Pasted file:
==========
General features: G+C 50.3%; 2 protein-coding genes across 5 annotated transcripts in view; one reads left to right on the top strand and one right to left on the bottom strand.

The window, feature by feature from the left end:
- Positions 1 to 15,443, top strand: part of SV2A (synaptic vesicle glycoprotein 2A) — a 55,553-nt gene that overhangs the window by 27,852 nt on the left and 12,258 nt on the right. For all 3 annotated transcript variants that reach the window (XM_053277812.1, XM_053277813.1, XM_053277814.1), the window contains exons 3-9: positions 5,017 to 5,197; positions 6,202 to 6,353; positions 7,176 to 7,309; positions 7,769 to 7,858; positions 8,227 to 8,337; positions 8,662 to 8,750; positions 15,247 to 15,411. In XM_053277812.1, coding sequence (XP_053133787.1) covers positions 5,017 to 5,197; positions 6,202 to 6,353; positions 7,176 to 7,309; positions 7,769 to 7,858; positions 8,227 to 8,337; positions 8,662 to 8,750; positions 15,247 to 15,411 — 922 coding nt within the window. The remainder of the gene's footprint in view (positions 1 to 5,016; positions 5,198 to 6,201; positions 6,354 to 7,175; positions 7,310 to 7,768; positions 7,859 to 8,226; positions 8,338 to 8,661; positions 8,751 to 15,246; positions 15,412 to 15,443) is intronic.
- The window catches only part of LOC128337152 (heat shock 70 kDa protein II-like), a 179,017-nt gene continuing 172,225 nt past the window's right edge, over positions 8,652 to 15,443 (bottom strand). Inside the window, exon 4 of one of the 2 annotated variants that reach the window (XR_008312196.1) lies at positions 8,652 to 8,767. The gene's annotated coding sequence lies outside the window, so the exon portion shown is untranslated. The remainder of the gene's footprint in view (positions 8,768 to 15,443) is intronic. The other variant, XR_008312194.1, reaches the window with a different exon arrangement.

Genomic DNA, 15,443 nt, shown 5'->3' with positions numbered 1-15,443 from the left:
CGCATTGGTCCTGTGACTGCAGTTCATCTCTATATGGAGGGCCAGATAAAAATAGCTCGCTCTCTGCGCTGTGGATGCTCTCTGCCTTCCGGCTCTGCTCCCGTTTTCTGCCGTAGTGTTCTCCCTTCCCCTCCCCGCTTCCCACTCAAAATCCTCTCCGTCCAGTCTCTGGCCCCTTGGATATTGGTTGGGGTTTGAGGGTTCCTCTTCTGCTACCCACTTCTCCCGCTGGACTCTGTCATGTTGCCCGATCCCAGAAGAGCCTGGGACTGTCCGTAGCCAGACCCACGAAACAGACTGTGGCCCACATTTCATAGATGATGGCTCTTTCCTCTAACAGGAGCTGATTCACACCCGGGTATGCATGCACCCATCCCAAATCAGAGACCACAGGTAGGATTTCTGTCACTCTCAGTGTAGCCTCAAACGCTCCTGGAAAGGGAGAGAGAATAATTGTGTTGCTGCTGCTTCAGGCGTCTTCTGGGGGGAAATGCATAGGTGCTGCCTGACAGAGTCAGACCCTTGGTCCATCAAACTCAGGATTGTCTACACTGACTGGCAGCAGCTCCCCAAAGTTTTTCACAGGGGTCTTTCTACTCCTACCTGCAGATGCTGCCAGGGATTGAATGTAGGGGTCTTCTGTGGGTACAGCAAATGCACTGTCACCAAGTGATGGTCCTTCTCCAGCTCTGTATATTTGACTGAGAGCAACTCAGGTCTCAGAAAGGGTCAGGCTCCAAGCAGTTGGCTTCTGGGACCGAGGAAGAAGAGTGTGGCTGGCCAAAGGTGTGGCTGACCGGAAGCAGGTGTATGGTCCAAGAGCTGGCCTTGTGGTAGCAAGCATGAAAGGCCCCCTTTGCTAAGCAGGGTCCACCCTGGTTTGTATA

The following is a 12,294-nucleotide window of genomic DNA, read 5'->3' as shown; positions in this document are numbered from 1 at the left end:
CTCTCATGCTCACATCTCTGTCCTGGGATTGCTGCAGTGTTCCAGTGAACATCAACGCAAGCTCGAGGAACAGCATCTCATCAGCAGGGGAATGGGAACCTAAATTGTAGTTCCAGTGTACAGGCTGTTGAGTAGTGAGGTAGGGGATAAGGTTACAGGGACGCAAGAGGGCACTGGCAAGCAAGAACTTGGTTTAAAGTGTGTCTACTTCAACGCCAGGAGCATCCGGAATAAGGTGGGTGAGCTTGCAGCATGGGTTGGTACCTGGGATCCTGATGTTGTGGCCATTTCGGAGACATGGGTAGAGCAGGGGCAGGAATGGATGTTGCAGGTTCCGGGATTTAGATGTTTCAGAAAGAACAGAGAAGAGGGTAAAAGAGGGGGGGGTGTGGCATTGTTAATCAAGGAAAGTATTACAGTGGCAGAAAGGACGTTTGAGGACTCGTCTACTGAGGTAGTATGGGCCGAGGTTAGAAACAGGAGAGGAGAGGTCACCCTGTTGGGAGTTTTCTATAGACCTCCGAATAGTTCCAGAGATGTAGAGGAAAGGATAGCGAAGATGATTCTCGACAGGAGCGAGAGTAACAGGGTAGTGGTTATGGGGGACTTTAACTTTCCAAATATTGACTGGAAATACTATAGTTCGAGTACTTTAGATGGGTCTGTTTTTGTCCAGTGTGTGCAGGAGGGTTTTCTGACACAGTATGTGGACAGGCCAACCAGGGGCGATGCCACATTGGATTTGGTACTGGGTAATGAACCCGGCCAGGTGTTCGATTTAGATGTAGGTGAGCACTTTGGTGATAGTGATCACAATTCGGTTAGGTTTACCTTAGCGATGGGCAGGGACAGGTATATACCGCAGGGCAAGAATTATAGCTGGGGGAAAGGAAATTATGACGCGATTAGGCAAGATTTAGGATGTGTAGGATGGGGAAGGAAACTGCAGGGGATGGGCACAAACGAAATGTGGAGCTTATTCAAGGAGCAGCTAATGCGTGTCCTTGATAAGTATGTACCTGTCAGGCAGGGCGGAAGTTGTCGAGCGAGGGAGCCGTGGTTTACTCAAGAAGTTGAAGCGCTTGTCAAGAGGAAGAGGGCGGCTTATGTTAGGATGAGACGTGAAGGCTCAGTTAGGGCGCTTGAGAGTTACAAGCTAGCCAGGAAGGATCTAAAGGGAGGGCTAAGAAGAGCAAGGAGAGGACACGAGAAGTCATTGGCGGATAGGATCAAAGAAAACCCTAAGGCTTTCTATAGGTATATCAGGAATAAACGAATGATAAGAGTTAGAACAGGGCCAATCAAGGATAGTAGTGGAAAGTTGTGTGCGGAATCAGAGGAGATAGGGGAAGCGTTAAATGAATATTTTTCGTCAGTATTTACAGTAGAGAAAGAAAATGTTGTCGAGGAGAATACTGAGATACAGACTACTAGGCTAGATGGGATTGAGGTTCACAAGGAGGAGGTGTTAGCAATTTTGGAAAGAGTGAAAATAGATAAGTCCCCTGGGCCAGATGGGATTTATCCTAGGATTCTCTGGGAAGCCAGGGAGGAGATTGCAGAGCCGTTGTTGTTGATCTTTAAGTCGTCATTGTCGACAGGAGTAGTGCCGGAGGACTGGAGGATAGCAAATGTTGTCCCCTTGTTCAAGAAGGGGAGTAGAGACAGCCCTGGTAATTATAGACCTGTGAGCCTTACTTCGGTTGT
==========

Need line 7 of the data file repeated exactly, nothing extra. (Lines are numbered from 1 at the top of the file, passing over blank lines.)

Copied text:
The following is a 12,294-nucleotide window of genomic DNA, read 5'->3' as shown; positions in this document are numbered from 1 at the left end: